Pruning and Shaping

Pruning and shaping are fundamental to maintaining the artistic form of a bonsai. Regularly trim away excess growth to maintain the desired shape and promote healthy development. Use sharp, clean bonsai shears to make precise cuts, avoiding any tearing or damage to the branches. “As a rule of thumb on deciduous trees, trim when the newest growth has hardened off,” said John.

Wiring can also be used to guide the branches gently into the desired position, but it should be done with care and monitored to prevent wire marks. “The best way to learn how to wire is to watch someone experienced or watch online videos. Another way is to cut small branches off of trees in your yard to practice.” said John.

“Pruning and wiring is the best way to keep your tree in shape, but pruning can hurt the tree if done too often,” said John. Each species is a little different when it comes to pruning so it’s best to join a Bonsai Society to learn the intricacies of specific species.”

Repotting with Precision

As bonsai trees grow, they outgrow their pots and require repotting every 2-3 years, a process that rejuvenates their root system. Carefully remove the bonsai from its pot and trim away one-third of the root mass before repotting it in fresh bonsai soil. “When you cut the roots back once you put it back in the soil, the tree will react by growing out new root hairs,” said Norm. These are extensions of the tree’s roots that increase the plant’s nutrient and water intake.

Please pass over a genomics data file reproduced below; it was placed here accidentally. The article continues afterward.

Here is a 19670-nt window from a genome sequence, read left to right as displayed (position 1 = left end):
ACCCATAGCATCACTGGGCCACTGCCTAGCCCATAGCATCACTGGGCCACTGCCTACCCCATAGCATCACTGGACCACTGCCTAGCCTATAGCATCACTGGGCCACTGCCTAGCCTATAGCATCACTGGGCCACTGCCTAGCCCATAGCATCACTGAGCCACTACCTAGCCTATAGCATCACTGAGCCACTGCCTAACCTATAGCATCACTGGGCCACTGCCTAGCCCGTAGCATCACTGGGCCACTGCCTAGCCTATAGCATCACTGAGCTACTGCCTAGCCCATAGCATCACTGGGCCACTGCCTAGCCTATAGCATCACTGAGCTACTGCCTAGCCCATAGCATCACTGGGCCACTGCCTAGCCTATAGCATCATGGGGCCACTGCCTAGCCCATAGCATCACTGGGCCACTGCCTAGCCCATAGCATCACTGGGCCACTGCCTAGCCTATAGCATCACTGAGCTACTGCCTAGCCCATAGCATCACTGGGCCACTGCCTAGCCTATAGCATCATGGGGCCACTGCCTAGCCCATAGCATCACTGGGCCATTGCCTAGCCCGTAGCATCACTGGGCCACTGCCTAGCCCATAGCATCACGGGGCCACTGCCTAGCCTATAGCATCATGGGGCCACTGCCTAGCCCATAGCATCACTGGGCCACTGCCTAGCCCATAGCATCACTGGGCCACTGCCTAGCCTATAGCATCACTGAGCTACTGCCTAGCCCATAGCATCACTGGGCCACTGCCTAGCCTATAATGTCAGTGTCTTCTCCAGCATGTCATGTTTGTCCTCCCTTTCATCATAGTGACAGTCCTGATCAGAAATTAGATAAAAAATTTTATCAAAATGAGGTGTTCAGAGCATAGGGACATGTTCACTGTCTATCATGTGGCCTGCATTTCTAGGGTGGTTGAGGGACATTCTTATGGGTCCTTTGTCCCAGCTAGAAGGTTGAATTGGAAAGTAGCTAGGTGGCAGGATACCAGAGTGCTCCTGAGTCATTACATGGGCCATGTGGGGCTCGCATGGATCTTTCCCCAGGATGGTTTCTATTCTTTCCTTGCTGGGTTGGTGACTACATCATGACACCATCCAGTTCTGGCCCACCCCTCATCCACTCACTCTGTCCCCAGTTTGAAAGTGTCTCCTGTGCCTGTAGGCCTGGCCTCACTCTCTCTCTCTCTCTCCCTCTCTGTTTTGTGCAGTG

Repotting should be done during the early spring before the tree starts producing new growth. Trees that need repotting usually stop draining as well; you can test by inserting a chopstick to see how hard the root ball is.

Take the tree out of its pot, work the old soil around the edges and the bottom of the root ball. Trim, overly long, circling roots, or any thick roots that can be safely taken off. You do not have to take all of the old soil away. You can leave a small amount. Repot into fresh soil that drains well; water thoroughly; and keep in shade until you see new growth at the tips.

Protection from Pests and Diseases

Keeping your bonsai safe from pests and diseases is important to its survival. “Observe your tree daily, and look for pest and fungal problems,” said John. Webs, holes, or discoloration can be signs of pests or diseases.

Caring for bonsai is not merely gardening, it is an art form that stems from a deep appreciation for nature’s beautiful landscapes. By following these essential tips and guidelines, novices can foster their own artistic connection with bonsai and witness the growth of a living masterpiece! “Just keep in mind the only way you can learn about bonsai or any plant is by making mistakes. Don’t feel horrible if something happens to your first tree,” said John. “Stick with it and you will get better and better.”

So, let your bonsai journey begin, and immerse yourself in the fascinating world of miniature wonders!